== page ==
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Monday, December 24, 2007

QPR's Colchester Victory...QPR's Future...Ainsworth's Positive Attitude

Telegraph/Stewart Jackson -QPR faithful fear a sting in the fairytale
The nine-year-old boy's face was screwed up in quiet concentration. It was the sort of question that deserved serious attention from any young supporter: if you could buy any player for your club, with money no object, who would it be? Oh to be a Queens Park Rangers fan right now.
A nudge in the back from his brother and out spilled the answer: "Some good, young English players. Hungry players." Pardon? The football genie is here - you can have anyone in the world. The next youngster had similarly restricted ambitions: "It would be great if we could buy Lee Cook back off Fulham."
It was akin to a child being given carte blanche for Christmas and asking for a hoop and stick. When a younger boy finally did let fantasy get the better of him - "Kaka!" - he quickly followed up with the name of Michael Mancienne, his favourite current QPR player, who is on loan from Chelsea. Such is the stunted optimism that has been passed down to the younger generations at Queens Park Rangers, the richest club in the world. Even the children refuse to believe in football heaven. Understandable perhaps when you think that before Saturday's 2-1 win over Colchester, they were in the bottom three of the Championship.
After the arrival of motor racing moguls Flavio Briatore and Bernie Ecclestone, last week brought the announcement that the world's fifth-richest man, Lakshmi Mittal, had bought a 20 per cent stake in the club. Mittal is worth £26 billion, more than twice as much as Roman Abramovich, so the FA Cup third-round tie at Chelsea ought to produce some amusing chants.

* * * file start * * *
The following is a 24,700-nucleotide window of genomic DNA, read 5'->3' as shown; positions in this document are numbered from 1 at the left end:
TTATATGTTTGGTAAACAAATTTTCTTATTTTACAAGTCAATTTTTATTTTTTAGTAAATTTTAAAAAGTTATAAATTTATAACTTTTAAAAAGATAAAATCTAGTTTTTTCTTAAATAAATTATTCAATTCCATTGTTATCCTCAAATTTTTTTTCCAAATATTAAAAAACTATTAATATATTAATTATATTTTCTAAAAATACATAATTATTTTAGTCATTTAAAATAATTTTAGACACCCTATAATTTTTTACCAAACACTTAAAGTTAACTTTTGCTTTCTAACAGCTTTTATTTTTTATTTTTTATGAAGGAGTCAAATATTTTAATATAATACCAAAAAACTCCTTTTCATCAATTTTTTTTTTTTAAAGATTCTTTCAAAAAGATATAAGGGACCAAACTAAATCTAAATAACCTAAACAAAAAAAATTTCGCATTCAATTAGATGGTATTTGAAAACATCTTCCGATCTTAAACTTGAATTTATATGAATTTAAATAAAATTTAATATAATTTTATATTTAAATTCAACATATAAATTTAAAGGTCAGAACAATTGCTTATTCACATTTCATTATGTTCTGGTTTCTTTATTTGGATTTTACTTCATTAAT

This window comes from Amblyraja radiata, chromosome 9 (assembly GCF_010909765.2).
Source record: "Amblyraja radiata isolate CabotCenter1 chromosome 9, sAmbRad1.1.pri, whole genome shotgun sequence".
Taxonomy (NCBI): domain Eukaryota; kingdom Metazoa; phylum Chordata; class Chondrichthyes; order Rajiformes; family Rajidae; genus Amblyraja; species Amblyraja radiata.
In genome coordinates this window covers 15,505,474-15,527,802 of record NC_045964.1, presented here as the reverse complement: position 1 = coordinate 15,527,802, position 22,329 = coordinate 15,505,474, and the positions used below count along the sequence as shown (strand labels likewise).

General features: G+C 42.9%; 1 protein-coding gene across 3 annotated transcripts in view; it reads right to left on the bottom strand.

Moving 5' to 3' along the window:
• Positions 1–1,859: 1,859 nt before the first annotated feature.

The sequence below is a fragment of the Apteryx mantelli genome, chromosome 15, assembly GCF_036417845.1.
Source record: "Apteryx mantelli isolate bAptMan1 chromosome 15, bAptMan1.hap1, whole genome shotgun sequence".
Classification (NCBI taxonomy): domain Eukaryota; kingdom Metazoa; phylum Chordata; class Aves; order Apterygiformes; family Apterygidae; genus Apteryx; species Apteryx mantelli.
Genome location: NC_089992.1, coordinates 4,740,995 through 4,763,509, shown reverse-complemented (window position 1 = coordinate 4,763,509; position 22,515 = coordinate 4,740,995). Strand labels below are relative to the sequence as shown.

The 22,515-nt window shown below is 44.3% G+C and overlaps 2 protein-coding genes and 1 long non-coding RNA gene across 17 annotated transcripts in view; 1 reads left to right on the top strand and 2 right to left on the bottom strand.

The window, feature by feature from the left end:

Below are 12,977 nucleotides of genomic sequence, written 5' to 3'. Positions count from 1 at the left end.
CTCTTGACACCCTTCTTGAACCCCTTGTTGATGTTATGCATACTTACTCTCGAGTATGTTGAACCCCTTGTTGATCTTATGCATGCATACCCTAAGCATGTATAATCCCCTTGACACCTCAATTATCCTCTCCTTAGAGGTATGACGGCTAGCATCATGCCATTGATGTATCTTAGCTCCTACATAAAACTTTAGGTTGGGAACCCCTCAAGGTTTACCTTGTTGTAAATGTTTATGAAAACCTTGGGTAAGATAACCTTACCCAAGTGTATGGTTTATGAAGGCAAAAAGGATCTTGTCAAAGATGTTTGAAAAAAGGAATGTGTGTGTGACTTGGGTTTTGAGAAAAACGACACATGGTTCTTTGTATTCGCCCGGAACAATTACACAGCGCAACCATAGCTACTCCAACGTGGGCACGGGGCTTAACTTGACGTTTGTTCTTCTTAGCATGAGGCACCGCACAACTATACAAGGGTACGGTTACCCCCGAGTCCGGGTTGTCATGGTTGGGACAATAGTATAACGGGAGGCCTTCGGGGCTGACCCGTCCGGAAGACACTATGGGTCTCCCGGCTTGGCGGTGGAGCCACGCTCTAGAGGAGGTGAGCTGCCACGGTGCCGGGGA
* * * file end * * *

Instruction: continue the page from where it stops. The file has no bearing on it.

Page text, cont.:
QPR v Chelsea used to be a run-of-the-mill London derby, the sort of game that barely registered outside the capital. But since dropping out of the Premier League in 1996, Rangers have been to League One and back, administration and back, tragically lost striker Ray Jones in a car accident and had a chairman allegedly held up at gunpoint in the boardroom. "A proper soap opera," as midfielder Gareth Ainsworth put it.
At least they climbed out of the bottom three on Saturday, which is a start, and reinforcements will arrive on the pitch once the transfer window opens on Jan 1. Today Colchester, tomorrow the world.
There is a genuine 'we'll believe it when we see it' mentality pervading the pubs of Shepherd's Bush. "We've had a few false dawns here," said one fan. "Nothing ever goes smoothly." Running parallel to that is the fear that having billionaire backers could turn Rangers into 'the new Chelsea' - perceived to be buying success, and losing their soul in the process.
John Reid, the secretary of the QPR Loyal Supporters' Association, said: "If season ticket prices go up to £1,500 it will disenfranchise people, and that will kill the soul of any club. If you look at Chelsea now, there are people going there who really don't know the history of the club. I don't want that to happen to QPR.
"If new money comes into the club and the good times return, we don't want the fans who have supported QPR through the bad years being unable to go."
Being in west London, of course, gives the new owners an affluent clientele right on their doorstep. A QPR side winning games in the Premier League would attract people who can afford to pay £60 a game. But where would that leave the kid wearing last season's shirt who just wants Lee Cook back on the left wing? For QPR's sake, let's hope he's in the Ellerslie Road stand with his dad and not watching at home on TV. Telegraph

Life will never be the same for Rangers now that Loftus Road is Loadsa-Dough Road.
And no-one is happier to see an end to the era of penny-pinching and in-fighting than midfielder Gareth Ainsworth.